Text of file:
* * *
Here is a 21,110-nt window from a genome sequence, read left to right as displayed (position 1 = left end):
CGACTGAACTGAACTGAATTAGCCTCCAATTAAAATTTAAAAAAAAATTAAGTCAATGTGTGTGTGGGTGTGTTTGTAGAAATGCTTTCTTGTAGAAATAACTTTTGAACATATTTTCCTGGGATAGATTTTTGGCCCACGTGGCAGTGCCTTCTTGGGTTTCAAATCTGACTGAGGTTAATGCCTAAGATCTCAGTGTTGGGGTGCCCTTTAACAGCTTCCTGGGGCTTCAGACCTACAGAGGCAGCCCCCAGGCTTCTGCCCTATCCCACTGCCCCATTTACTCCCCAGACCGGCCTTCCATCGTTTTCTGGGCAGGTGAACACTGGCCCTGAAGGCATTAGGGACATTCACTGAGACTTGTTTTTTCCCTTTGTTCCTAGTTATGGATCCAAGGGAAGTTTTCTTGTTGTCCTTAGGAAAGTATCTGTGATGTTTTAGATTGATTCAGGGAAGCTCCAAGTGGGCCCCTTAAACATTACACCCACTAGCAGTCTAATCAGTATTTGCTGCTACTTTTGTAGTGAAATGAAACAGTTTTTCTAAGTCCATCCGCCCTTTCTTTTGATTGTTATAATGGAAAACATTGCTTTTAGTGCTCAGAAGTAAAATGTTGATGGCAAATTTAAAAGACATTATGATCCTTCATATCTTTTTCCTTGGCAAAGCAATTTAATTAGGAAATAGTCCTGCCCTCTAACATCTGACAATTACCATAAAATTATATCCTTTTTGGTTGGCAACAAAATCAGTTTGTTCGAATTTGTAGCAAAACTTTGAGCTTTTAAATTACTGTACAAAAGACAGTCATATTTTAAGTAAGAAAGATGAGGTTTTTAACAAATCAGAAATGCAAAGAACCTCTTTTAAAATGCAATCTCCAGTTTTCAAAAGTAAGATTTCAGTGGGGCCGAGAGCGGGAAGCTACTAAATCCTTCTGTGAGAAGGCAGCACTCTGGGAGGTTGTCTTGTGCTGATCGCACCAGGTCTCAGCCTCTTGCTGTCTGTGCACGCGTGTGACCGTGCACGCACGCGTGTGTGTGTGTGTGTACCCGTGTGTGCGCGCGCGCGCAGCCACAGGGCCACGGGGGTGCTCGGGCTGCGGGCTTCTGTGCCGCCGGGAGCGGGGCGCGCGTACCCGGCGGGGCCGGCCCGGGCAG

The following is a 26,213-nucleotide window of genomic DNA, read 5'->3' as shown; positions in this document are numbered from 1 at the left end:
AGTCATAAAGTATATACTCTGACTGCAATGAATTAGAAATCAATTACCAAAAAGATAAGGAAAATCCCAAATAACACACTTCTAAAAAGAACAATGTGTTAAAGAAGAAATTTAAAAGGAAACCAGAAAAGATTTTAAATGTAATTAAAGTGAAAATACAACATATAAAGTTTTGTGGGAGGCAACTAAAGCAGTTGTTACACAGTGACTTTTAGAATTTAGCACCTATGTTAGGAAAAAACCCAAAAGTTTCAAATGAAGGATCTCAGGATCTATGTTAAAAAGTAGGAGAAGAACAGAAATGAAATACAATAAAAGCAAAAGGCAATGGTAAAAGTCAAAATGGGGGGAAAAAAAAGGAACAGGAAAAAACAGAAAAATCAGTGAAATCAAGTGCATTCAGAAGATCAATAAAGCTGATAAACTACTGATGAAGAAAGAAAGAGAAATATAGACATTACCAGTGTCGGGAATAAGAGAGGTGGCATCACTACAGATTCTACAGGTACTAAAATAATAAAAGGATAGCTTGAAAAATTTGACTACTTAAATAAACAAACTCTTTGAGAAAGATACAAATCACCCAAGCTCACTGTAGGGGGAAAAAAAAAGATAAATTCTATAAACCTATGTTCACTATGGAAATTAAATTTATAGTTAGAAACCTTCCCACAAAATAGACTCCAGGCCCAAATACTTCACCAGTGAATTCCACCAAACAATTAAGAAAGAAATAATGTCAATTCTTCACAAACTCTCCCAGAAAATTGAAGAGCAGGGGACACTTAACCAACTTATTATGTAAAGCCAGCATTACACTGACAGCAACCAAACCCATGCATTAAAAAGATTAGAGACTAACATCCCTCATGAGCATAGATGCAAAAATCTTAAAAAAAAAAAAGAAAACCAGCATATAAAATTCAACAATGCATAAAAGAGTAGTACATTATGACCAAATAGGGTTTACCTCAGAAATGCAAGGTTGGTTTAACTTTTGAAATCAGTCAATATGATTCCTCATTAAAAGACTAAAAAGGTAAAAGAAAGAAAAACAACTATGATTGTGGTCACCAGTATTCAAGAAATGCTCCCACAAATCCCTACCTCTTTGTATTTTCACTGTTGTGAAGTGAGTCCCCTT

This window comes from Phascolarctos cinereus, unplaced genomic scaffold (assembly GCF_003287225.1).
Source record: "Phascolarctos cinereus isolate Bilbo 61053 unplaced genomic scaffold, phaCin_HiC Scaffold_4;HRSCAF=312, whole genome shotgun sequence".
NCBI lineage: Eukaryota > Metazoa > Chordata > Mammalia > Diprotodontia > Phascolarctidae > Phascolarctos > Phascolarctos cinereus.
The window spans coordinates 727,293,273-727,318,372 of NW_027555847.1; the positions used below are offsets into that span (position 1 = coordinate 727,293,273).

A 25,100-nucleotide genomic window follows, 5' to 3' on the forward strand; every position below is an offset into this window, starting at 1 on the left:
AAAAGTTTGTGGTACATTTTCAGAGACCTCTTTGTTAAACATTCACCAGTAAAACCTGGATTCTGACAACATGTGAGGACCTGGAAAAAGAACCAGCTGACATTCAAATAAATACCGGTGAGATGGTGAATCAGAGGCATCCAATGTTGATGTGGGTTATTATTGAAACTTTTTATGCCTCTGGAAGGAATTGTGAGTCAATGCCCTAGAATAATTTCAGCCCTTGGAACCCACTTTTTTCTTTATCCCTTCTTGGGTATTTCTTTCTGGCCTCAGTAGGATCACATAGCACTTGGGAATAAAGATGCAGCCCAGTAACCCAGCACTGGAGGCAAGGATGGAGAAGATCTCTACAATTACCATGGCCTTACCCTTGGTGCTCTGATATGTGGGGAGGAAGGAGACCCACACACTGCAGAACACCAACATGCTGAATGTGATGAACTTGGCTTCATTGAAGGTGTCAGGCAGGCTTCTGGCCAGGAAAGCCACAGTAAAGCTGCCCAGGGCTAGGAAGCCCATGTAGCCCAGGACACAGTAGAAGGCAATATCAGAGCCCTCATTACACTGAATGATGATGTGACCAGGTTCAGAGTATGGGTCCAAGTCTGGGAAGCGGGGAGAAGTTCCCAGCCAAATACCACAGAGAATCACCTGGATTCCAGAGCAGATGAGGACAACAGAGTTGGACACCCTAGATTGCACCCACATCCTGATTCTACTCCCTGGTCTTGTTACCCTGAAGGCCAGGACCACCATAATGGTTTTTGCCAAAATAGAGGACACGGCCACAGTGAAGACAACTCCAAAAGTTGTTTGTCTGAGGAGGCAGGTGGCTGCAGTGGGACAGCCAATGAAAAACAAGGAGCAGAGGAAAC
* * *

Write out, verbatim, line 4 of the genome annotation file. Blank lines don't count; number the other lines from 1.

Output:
AGTCATAAAGTATATACTCTGACTGCAATGAATTAGAAATCAATTACCAAAAAGATAAGGAAAATCCCAAATAACACACTTCTAAAAAGAACAATGTGTTAAAGAAGAAATTTAAAAGGAAACCAGAAAAGATTTTAAATGTAATTAAAGTGAAAATACAACATATAAAGTTTTGTGGGAGGCAACTAAAGCAGTTGTTACACAGTGACTTTTAGAATTTAGCACCTATGTTAGGAAAAAACCCAAAAGTTTCAAATGAAGGATCTCAGGATCTATGTTAAAAAGTAGGAGAAGAACAGAAATGAAATACAATAAAAGCAAAAGGCAATGGTAAAAGTCAAAATGGGGGGAAAAAAAAGGAACAGGAAAAAACAGAAAAATCAGTGAAATCAAGTGCATTCAGAAGATCAATAAAGCTGATAAACTACTGATGAAGAAAGAAAGAGAAATATAGACATTACCAGTGTCGGGAATAAGAGAGGTGGCATCACTACAGATTCTACAGGTACTAAAATAATAAAAGGATAGCTTGAAAAATTTGACTACTTAAATAAACAAACTCTTTGAGAAAGATACAAATCACCCAAGCTCACTGTAGGGGGAAAAAAAAAGATAAATTCTATAAACCTATGTTCACTATGGAAATTAAATTTATAGTTAGAAACCTTCCCACAAAATAGACTCCAGGCCCAAATACTTCACCAGTGAATTCCACCAAACAATTAAGAAAGAAATAATGTCAATTCTTCACAAACTCTCCCAGAAAATTGAAGAGCAGGGGACACTTAACCAACTTATTATGTAAAGCCAGCATTACACTGACAGCAACCAAACCCATGCATTAAAAAGATTAGAGACTAACATCCCTCATGAGCATAGATGCAAAAATCTTAAAAAAAAAAAAGAAAACCAGCATATAAAATTCAACAATGCATAAAAGAGTAGTACATTATGACCAAATAGGGTTTACCTCAGAAATGCAAGGTTGGTTTAACTTTTGAAATCAGTCAATATGATTCCTCATTAAAAGACTAAAAAGGTAAAAGAAAGAAAAACAACTATGATTGTGGTCACCAGTATTCAAGAAATGCTCCCACAAATCCCTACCTCTTTGTATTTTCACTGTTGTGAAGTGAGTCCCCTT